Tweezers are useful for planting aquarium plants or adding root tabs into the substrate.
You can design your aquarium using only live plants, but many people like to add hardscape, such as aquascaping rocks and driftwood that are safe for fish tanks. You can look online for inspiration or pick whatever looks good to you. Other useful planted tank supplies include:
- Dechlorinator to remove chlorine and other toxins from the water
- Easy Green all-in-one fertilizer to feed your plants
- Water test kit to measure how much fertilizer you need to add
- Algae scrubber to clean the aquarium walls
- Planting tweezers to insert new plants or root tabs into the substrate
- Pruning scissors to remove dead leaves or propagate plants
- Aquarium siphon to change water and vacuum the substrate if needed
Finally, let’s talk about buying the live aquarium plants. The reason why we saved them for the very end of the checklist is because you should wait until you have almost everything set up before shopping for them. For example, it would be unfortunate if you got your new plants and then realized that you don’t have enough substrate to cover 2-3 inches of the tank bottom. Here are some helpful tips when makingyour plant selection:
- Go with beginner plants if you’re new to planted tanks. They tend to be hardier and more forgiving when we make mistakes.
- Buy a wide variety of plants to try out because some species may thrive in your water conditions and others may not.
- Save up and buy lots of plants upfront if possible. Having a large density of plant mass helps to use up the available nutrients in the tank and decrease algae growth.
How to Set Up a Fish Tank with Live Plants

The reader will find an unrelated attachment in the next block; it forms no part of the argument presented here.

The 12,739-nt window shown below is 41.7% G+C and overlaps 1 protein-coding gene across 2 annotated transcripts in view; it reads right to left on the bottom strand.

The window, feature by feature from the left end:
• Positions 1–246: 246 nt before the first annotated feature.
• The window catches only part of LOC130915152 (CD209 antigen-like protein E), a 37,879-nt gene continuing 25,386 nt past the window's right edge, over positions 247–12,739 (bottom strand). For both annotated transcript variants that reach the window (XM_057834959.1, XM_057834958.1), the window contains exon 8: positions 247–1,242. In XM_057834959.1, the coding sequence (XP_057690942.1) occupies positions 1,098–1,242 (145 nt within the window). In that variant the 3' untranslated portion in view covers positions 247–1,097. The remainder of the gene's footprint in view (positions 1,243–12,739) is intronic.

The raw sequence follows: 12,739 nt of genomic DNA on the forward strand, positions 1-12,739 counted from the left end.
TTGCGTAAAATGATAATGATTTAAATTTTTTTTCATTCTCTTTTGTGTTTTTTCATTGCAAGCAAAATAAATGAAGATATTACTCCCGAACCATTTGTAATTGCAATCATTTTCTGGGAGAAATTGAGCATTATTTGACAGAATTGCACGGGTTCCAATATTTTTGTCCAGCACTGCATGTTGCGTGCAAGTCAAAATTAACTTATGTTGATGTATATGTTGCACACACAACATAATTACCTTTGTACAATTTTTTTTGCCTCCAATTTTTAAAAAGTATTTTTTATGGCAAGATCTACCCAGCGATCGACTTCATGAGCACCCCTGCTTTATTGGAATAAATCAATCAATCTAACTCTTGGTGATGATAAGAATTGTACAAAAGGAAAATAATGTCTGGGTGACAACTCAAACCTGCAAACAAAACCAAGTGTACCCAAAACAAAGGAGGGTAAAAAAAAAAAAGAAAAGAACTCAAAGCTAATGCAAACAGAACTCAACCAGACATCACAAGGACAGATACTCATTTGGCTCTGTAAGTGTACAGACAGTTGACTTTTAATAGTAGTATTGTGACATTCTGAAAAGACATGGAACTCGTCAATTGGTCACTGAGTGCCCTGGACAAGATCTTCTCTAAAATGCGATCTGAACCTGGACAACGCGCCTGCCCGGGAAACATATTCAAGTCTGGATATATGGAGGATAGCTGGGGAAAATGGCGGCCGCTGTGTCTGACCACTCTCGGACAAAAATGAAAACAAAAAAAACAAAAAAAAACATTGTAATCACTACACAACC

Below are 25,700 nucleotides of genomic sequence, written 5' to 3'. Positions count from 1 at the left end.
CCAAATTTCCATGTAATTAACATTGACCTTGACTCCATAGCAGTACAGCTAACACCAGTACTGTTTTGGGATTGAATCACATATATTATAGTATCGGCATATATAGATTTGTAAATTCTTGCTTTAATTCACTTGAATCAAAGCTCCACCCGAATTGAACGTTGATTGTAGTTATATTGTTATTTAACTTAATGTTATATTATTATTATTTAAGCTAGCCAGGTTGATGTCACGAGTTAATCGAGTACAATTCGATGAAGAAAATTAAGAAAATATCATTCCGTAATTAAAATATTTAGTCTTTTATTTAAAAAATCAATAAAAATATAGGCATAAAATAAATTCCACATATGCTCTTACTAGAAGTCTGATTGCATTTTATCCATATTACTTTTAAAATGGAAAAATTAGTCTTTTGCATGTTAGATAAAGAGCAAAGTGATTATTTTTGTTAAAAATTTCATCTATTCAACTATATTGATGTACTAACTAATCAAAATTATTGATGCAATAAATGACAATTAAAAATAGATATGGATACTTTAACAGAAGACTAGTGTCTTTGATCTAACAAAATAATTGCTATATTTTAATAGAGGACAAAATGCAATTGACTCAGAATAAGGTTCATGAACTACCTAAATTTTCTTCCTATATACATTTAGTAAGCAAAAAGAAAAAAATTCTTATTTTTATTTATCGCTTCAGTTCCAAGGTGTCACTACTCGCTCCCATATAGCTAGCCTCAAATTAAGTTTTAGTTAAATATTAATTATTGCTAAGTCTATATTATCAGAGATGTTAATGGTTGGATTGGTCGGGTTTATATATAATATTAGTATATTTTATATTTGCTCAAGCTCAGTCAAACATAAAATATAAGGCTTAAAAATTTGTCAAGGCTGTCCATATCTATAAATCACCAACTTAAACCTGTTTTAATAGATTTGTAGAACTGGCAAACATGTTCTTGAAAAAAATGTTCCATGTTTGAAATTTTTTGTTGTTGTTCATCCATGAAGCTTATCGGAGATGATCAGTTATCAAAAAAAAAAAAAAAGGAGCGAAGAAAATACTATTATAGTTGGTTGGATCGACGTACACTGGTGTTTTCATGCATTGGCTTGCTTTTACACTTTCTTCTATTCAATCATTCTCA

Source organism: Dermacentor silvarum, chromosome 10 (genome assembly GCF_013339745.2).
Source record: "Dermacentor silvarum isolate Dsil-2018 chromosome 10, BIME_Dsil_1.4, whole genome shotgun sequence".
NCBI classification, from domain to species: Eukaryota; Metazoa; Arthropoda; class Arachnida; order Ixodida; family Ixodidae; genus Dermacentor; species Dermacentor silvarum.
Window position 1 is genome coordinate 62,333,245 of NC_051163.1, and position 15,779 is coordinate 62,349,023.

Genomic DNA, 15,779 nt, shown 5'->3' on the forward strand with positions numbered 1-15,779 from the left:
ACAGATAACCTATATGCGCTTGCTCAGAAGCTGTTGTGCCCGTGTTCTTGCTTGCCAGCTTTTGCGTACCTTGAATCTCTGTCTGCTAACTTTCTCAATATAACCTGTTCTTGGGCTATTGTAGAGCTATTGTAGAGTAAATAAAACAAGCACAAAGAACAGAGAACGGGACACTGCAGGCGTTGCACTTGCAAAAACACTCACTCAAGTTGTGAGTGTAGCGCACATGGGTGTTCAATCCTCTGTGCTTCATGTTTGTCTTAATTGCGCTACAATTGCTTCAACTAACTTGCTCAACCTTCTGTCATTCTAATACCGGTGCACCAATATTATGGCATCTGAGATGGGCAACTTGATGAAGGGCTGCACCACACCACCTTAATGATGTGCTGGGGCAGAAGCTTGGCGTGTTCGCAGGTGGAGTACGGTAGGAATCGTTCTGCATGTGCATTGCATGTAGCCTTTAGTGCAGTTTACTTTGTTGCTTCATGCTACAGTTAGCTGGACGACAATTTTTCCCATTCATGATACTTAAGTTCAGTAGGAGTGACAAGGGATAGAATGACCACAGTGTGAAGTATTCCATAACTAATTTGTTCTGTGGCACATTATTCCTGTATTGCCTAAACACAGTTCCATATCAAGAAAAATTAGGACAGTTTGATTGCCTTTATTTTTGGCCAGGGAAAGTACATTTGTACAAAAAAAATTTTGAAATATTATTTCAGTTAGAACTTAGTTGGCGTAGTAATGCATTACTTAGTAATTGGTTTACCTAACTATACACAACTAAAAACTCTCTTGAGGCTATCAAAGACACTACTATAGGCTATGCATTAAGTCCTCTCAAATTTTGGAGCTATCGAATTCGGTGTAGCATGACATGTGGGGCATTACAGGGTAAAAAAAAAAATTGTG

Now that you have all the supplies ready, here is a step-by-step guide to assembling your aquarium:
- Pick a suitable location. Ideally, the fish tank should be near an electrical outlet, as well as a source of water for easy water changes. To minimize algae growth and temperature swings, don’t place the tank in direct sunlight or near an air conditioning vent. Also, avoid high traffic areas where the tank may get bumped into by adults or explored by curious pets and young kids.
Choose a location for your aquarium in a low traffic area out of direct sunlight that has nearby access to an electrical outlet and running water.
- Prepare the aquarium stand or counter space by installing the stand and cleaning the surface.
- Rinse the aquarium and accessories. First, wash the tank, substrate, and hardscape with water (no soap) to reduce cloudy water. Next, install the aquarium background if desired. Some people choose to quarantine their live plants at this point to remove duckweed, pest snails, and other hitchhikers.
- Place the tank on the stand and add the substrate. Planted tanks usually require at least 2-3 inches (5-7.5 cm) of substrate. Also, insert root tab fertilizers into the ground if you are using inert substrate and have cryptocoryne plants, sword plants, or other species that feed heavily from their roots. (Read this article on how to use root tabs and which plants require them.)